Using Twitter Effectively: Part 9 of 10 – Being Antisocial

Nat Russo How-To, Twitter, Writing 2 Comments

If you’ve been following this series, then over the last 3 days you’ve discovered the evils of Auto-DMs, the tediousness of people who tweet their shopping lists, and the dark side of Auto-Tweets.

Today I’d like to take us one step further and talk about antisocial behavior and how it can <ahem> harm your efforts to build a writer’s platform.


A Disclaimer

This series was originally written over a 10-day period in 2013. I’ve included relevant updates throughout the series as Twitter changed policies and procedures. Please be aware that I may not have caught all of the changes. If you find such a change that isn’t captured in this series, please leave a comment with the new Twitter policy, and I’ll update the series accordingly. Cheers!

Being Antisocial on a Social Network

Sounds dumb, right? I mean, why participate in a social network if you’re going to be antisocial once you get there? Yet you’d be surprised how often it happens.
 
I’m not talking about antisocial Tweets. That’s a topic that would require a series unto itself…and writing it would make the baby Jesus cry. Well, it would definitely make me cry, so I probably won’t go there.
 
I’m talking about behavior that is antisocial within the context of building a writer’s platform. Let’s look at the two biggest offenders.

Private Profiles

You came to Twitter to build a social network that could lead to potential book sales, right? Sounds good. 
 
Your profile is the mechanism by which people follow you.
People following you is the mechanism by which you market yourself.
Marketing yourself is the way you drive people to your blog/website.
Driving people to your blog/website is the way you drive people to your book sales page(s).
Driving people to your book sales page(s) is how you sell books.
 
So tell me again why your profile is private?
 
Why is your profile private?
 
 

True Twit Validation

Think back to what I wrote about building an organic following through the use of a limited amount of automation. Specifically, recall what I wrote about using a tool like JustUnfollow and mining followers of your followers to find people with similar interests.  As your base grows you’re going to follow hundreds of people per week.
 
What if 25% of that number requires True Twit validation to follow you back? Do you really want to take the time to read through dozens, maybe hundreds of auto-generated DMs, click the True Twit link, find the “Captcha” box, solve the puzzle, enter the solution, and click submit? If you do, you have more free time than I do.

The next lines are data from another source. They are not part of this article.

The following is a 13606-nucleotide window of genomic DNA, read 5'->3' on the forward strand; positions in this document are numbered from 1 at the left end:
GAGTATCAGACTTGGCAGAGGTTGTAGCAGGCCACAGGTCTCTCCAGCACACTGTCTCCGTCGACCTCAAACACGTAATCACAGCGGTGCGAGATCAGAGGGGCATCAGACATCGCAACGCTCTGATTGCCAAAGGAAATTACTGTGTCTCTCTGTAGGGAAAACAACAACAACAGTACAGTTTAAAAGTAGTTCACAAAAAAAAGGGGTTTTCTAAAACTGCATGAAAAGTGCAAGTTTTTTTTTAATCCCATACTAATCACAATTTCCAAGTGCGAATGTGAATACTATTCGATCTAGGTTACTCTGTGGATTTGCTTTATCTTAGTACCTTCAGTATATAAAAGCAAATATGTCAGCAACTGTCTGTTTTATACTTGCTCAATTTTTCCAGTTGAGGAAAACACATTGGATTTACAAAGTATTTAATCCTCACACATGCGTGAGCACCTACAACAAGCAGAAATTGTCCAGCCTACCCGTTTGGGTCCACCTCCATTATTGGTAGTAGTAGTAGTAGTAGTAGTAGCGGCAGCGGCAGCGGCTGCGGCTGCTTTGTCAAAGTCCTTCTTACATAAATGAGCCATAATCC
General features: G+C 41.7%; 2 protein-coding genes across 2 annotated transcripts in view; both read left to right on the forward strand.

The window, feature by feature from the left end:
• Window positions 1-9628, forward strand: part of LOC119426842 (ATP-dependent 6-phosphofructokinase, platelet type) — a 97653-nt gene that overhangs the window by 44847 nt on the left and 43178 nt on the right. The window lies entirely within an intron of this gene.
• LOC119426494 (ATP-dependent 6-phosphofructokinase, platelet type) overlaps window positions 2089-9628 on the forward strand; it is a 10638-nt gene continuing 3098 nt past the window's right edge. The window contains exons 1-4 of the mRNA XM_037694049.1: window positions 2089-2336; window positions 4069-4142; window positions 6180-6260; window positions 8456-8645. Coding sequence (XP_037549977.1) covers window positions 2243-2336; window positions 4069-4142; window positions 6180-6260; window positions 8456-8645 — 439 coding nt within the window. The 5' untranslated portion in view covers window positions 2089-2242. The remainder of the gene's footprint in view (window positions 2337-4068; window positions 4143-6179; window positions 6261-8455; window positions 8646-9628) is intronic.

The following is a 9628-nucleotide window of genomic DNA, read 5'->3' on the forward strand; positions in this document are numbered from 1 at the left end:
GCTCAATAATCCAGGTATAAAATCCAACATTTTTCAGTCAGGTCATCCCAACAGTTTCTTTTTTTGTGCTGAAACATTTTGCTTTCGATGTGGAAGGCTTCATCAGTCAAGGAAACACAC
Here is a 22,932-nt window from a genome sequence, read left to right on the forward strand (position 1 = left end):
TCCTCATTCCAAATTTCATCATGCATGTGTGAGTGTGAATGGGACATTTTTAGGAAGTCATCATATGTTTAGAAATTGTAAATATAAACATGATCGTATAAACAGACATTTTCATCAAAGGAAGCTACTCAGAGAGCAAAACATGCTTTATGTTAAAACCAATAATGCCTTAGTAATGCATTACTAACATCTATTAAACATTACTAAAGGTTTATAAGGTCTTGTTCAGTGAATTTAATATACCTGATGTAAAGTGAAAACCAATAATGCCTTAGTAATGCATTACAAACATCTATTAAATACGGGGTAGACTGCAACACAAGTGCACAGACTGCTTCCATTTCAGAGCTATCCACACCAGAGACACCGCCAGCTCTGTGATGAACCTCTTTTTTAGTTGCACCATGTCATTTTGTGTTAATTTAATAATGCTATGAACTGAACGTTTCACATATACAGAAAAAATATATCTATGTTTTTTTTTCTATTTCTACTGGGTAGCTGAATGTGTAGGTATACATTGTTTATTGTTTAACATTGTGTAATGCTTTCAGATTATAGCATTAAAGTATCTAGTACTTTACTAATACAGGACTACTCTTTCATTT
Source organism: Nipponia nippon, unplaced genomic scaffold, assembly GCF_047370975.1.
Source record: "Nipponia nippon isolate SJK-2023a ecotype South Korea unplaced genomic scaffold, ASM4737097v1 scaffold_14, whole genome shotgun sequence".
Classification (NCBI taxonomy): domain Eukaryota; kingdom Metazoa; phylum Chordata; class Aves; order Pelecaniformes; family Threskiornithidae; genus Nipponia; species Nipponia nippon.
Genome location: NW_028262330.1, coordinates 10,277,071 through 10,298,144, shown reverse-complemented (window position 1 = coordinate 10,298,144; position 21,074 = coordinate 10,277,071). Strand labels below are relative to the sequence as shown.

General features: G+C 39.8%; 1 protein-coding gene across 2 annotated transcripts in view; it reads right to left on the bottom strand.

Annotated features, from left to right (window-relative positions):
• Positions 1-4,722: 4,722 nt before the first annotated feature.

So if you don’t, then why are you making other people do it?
 
As far as I can tell, there’s pretty much only one reason to use this tool: reduce the amount of spam in your inbox. But does it work?
 
No.
 
Wait. Can I really be that confident?
 
Yes. I’m a software engineer. And while not all software engineers do exactly the same thing, I actually write automation tools for a living. I can write an algorithm that would solve the captcha given enough time and motivation (both of which are in short supply for that sort of thing). Sure, you’ll weed out casual spammers, but not professional ones. Professional spam houses hire software engineers. And their salaries give them all the motivation they need.
 
All you’re really accomplishing is stunting the organic growth of your social network. I no longer respond to True Twit requests. I just don’t have the time to go through the process of deciding whether or not it’s worth it to respond. If you don’t use True Twit, I have no decision to make.
 
Join me for the final part in this 10-part series. I’ll talk about staying active and present to your followers.

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About Nat Russo

Nat Russo is the Amazon #1 Bestselling Fantasy author of Necromancer Awakening. Nat was born in New York, raised in Arizona, and has lived just about everywhere in-between. He’s gone from pizza maker, to radio DJ, to Catholic seminarian (in a Benedictine monastery, of all places), to police officer, to software engineer. His career has taken him from central Texas to central Germany, where he worked as a defense contractor for Northrop Grumman. He's spent most of his adult life developing software, playing video games, running a Cub Scout den, gaining/losing/gaining/losing weight, and listening to every kind of music under the sun. Along the way he managed to earn a degree in Philosophy and a black belt in Tang Soo Do. He currently makes his home in central Texas with his wife, teenager, mischievous beagle, and goofy boxador.

Comments 2

  1. I have learned so much in the last few days from your tweets and now your blog! I am the Twitter follower who loved your “failure” comment. Your grammar tips are fabulous as are all your tips. I am sure there are mistakes in this comment which I will celebrate! LOL

    1. Thanks so much for the kind words, Carol! As far as grammar mistakes go, you should see my first drafts 🙂

      I’m so glad you’re enjoying the blog and the writetip tweets. It can be tricky to convey some of those subtle issues of grammar in 140 characters or less!

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